The Children’s Book
A S Byatt
Chatto & Windus, 623pp, £18.99
Victorian painting can be tone-blind, literal-minded, moralising, coyly erotic, sentimental and of a strangulating worthiness. A single stroke by Degas tells you what the Victorian painters missed. The best novelists of the period were on a higher plane (Millais is no George Eliot), though many suffered from similar defects. In The Children’s Book, A S Byatt has written a Victorian-type novel, a book of family sagas intermixed with public movements and events, although, inevitably, it is infused with the preconceptions of our own day, through which it seeks to reveal the hidden truths of the time. Since our culture retains its taste for sanctimony in the novel, albeit disguised, the risk is of combining the worst features of the Victorians with our own. How far has Byatt foreseen the danger?
She scores high on Victorian compendiousness. “For the Victorians, everything was part of one thing,” Byatt has observed, “science, religion, philosophy, economics, politics, women, fiction, poetry. They didn’t compartmentalise – they thought BIG.” And Byatt follows in their wake. It is a bulging, if not baggy book, and every Victorian and early Edwardian theme is here: Olive Wellwood, a writer of stories for children, and her insensitive, adulterous husband, Humphrey; Philip Warren, a poor potter boy made good by talent and industry; his skivvy sister Elsie, made pregnant by a bounder, but redeemed by becoming a teacher; amateur theatricals, William Morris wallpaper, the Arts and Crafts movement, names of wild flowers all too rare today; and the whole seasoned with a bit of homoeroticism and boarding school buggery. In other words, everything a modern audience could wish for, indeed has come to demand of the period. Dickensian names such as Fludd, Dobbin and Olive Grimwith (a miner’s daughter) are also what her readers will want Victorian persons to be called.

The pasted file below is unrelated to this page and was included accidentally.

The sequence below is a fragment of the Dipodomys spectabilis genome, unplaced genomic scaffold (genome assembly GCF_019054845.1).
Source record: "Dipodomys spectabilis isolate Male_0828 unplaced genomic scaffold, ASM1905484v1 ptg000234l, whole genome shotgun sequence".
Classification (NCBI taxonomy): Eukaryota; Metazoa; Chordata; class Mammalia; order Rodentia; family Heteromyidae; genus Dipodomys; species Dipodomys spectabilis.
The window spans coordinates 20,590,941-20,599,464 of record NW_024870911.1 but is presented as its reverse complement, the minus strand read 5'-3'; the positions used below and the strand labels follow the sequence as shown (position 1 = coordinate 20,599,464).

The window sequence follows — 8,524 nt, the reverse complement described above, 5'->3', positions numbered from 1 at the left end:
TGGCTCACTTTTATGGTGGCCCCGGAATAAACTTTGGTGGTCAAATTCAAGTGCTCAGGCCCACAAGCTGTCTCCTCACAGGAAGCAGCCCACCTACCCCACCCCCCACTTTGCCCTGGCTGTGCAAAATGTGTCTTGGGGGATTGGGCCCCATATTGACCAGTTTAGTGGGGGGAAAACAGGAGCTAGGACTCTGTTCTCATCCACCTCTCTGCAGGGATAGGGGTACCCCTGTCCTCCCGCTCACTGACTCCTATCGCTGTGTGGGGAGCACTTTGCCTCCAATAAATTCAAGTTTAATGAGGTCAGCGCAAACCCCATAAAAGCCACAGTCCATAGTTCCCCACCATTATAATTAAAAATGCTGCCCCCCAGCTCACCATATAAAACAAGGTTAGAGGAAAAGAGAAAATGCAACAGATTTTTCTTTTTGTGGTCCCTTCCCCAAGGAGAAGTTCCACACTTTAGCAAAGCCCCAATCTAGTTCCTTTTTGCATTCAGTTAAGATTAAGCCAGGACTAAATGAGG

Socially and politically, all bases are similarly covered, from Fabianism and votes for women to bimonetarism and Russian revolutionaries in exile. Big names are parachuted into the story in the course of occasional factual backgrounders (“The Prime Minister, H H Asquith, went on August 17 to meet representatives of the railwaymen’s union . . . In the Autumn of 1911 Richard Wagner’s Ring cycle, in its entirety, was performed at Covent Garden”.) Dreyfus, Toynbee, G B Shaw, Keir Hardie, Prince Kropotkin and Oscar Wilde, of course, all jostle for a look-in, if nothing more, beside a hundred others, until the book begins to feel a little like William Frith’s last canvas, The Picture View, in which Victorian celebrities parade at the Royal Academy (Oscar included, naturally). In this way, the events in the story and those in the wider world are tenuously conjoined. And, like all extended upper-class families of the period, everyone comes to grief in the dutifully adumbrated First World War.
For all its factual richness, I doubt whether Byatt found it necessary to do much research for this novel: she is a highly informed person in many fields. To that extent, it is a book of useful knowledge, as well as being a seductive tale; an improving book, in a word. Sensible psychological insights sit next to fey talk of elves, marionettes, Peter Pan, fairy tales and the wisdom of the child, which have their tragic aspect.
The style is serviceable, with no squeamishness about phrases such as “Olive missed Tom appallingly”. As for our national weakness for didacticism, Byatt largely succeeds in keeping what the French call les bons sentiments under decent cover, though here and there they poke through, as when women are most heartily commended for becoming scientists or politically active, and the congenital villainy of the male becomes comically overdrawn. The first post-coital words of the seductive bounder to one of his conquests is a complaint about her being a tight and uncomfortable virgin, and the consequent expense of paying the hotel to clean the sheets.
Only a cad could complain about the author’s world-view as it seeps through the text; to do so, one would have to take issue with the welfare of women and the imaginative powers of children. We are left in no doubt that Byatt favours sexual enlightenment and social promotion and political advance in all its forms. Which is as it should be. This and her storytelling abilities (a skill loudly celebrated in the person of Olive Wellwood – some sort of alter ego, one suspects) will encourage many of the 700,000 readers who bought her Possession to read this one.
“Stolid” is a favoured adjective in a book whose own four-squareness will be widely seen as a quality. Other than that, it is hard to know what to say. There are books one feels shabby about criticising at all in our hyper-democratic age, since to do so might offend genteel taste (which today means les bons sentiments), and because they are often perfectly good books, in every sense, that the public has a perfect right to enjoy.
George Walden was a Conservative MP between 1983 and 1997. His memoir “Lucky George” was published in 1999 (Allen Lane)